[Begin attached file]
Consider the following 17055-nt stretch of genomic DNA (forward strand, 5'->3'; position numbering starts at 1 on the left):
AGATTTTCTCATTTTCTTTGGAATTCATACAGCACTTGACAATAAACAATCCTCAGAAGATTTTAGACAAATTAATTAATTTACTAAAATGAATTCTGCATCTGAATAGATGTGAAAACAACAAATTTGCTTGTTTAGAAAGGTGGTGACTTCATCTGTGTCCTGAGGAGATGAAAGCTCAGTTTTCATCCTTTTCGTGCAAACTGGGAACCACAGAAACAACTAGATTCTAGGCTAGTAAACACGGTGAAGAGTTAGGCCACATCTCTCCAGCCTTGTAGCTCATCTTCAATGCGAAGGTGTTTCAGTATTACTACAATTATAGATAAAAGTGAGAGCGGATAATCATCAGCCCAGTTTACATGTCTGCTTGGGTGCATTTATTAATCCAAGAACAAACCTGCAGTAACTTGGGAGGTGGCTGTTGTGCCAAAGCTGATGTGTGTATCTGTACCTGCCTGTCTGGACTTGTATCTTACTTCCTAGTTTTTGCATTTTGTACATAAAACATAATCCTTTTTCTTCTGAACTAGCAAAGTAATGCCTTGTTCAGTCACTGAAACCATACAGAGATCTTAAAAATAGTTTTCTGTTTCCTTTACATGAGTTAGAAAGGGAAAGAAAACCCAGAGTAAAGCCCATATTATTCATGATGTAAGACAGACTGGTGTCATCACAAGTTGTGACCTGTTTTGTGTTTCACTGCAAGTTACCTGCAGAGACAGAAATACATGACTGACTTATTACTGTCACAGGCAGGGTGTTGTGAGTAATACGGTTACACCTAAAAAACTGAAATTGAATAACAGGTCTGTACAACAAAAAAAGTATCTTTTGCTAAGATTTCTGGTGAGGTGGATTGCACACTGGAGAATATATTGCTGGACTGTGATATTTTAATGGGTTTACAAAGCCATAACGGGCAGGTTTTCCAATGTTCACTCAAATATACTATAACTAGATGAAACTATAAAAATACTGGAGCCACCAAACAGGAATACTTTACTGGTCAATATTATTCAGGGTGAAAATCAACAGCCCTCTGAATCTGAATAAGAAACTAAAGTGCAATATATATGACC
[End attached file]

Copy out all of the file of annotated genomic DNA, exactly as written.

Consider the following 17055-nt stretch of genomic DNA (forward strand, 5'->3'; position numbering starts at 1 on the left):
AGATTTTCTCATTTTCTTTGGAATTCATACAGCACTTGACAATAAACAATCCTCAGAAGATTTTAGACAAATTAATTAATTTACTAAAATGAATTCTGCATCTGAATAGATGTGAAAACAACAAATTTGCTTGTTTAGAAAGGTGGTGACTTCATCTGTGTCCTGAGGAGATGAAAGCTCAGTTTTCATCCTTTTCGTGCAAACTGGGAACCACAGAAACAACTAGATTCTAGGCTAGTAAACACGGTGAAGAGTTAGGCCACATCTCTCCAGCCTTGTAGCTCATCTTCAATGCGAAGGTGTTTCAGTATTACTACAATTATAGATAAAAGTGAGAGCGGATAATCATCAGCCCAGTTTACATGTCTGCTTGGGTGCATTTATTAATCCAAGAACAAACCTGCAGTAACTTGGGAGGTGGCTGTTGTGCCAAAGCTGATGTGTGTATCTGTACCTGCCTGTCTGGACTTGTATCTTACTTCCTAGTTTTTGCATTTTGTACATAAAACATAATCCTTTTTCTTCTGAACTAGCAAAGTAATGCCTTGTTCAGTCACTGAAACCATACAGAGATCTTAAAAATAGTTTTCTGTTTCCTTTACATGAGTTAGAAAGGGAAAGAAAACCCAGAGTAAAGCCCATATTATTCATGATGTAAGACAGACTGGTGTCATCACAAGTTGTGACCTGTTTTGTGTTTCACTGCAAGTTACCTGCAGAGACAGAAATACATGACTGACTTATTACTGTCACAGGCAGGGTGTTGTGAGTAATACGGTTACACCTAAAAAACTGAAATTGAATAACAGGTCTGTACAACAAAAAAAGTATCTTTTGCTAAGATTTCTGGTGAGGTGGATTGCACACTGGAGAATATATTGCTGGACTGTGATATTTTAATGGGTTTACAAAGCCATAACGGGCAGGTTTTCCAATGTTCACTCAAATATACTATAACTAGATGAAACTATAAAAATACTGGAGCCACCAAACAGGAATACTTTACTGGTCAATATTATTCAGGGTGAAAATCAACAGCCCTCTGAATCTGAATAAGAAACTAAAGTGCAATATATATGACC